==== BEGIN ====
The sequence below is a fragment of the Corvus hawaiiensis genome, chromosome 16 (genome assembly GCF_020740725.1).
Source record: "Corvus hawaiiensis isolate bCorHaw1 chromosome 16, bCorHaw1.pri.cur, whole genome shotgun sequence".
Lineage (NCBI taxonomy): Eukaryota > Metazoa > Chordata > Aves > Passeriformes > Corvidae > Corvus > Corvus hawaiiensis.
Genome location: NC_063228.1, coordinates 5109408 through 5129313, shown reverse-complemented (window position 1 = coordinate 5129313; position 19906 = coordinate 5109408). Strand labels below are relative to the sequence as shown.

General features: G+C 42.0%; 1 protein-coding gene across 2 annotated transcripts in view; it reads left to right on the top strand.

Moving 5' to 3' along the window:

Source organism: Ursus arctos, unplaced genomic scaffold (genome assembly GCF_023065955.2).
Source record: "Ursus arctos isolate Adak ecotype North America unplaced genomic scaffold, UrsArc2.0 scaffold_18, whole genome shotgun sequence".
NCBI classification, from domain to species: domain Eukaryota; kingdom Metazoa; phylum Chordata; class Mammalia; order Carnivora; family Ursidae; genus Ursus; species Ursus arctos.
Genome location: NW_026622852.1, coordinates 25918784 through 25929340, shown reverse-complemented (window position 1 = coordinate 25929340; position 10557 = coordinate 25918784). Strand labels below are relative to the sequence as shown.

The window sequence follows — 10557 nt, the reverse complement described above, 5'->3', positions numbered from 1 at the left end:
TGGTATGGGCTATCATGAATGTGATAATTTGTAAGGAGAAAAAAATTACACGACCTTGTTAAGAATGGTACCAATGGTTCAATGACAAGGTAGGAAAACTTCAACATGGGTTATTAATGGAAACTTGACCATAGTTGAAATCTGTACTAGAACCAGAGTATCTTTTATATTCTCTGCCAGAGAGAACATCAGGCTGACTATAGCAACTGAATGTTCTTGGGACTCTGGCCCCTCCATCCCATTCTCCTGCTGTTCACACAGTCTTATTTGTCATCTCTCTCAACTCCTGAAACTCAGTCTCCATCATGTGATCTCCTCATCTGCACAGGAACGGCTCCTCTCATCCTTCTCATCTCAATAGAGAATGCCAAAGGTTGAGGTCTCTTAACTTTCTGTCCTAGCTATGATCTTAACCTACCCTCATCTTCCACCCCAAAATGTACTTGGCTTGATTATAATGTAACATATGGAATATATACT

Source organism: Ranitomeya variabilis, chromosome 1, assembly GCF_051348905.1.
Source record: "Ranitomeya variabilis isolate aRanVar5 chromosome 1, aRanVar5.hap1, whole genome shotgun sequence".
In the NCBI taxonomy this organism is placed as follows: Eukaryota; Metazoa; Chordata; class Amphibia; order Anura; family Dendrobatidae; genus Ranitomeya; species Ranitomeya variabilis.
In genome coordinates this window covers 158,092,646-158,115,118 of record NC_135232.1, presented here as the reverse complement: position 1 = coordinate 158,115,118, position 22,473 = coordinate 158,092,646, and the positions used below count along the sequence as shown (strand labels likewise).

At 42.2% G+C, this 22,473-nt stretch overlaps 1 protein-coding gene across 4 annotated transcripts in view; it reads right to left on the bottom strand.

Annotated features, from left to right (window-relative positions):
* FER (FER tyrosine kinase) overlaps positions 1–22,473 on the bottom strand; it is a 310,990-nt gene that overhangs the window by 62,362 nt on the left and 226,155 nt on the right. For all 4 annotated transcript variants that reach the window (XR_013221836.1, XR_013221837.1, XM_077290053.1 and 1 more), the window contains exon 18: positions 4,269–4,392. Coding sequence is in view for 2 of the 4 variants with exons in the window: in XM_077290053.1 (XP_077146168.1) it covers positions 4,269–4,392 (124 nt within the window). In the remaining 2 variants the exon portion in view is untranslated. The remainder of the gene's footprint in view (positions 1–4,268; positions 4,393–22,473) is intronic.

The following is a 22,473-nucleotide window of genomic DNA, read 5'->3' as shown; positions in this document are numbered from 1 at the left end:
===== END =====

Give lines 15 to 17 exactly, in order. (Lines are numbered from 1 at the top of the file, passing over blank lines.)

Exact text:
In the NCBI taxonomy this organism is placed as follows: Eukaryota; Metazoa; Chordata; class Amphibia; order Anura; family Dendrobatidae; genus Ranitomeya; species Ranitomeya variabilis.
In genome coordinates this window covers 158,092,646-158,115,118 of record NC_135232.1, presented here as the reverse complement: position 1 = coordinate 158,115,118, position 22,473 = coordinate 158,092,646, and the positions used below count along the sequence as shown (strand labels likewise).

At 42.2% G+C, this 22,473-nt stretch overlaps 1 protein-coding gene across 4 annotated transcripts in view; it reads right to left on the bottom strand.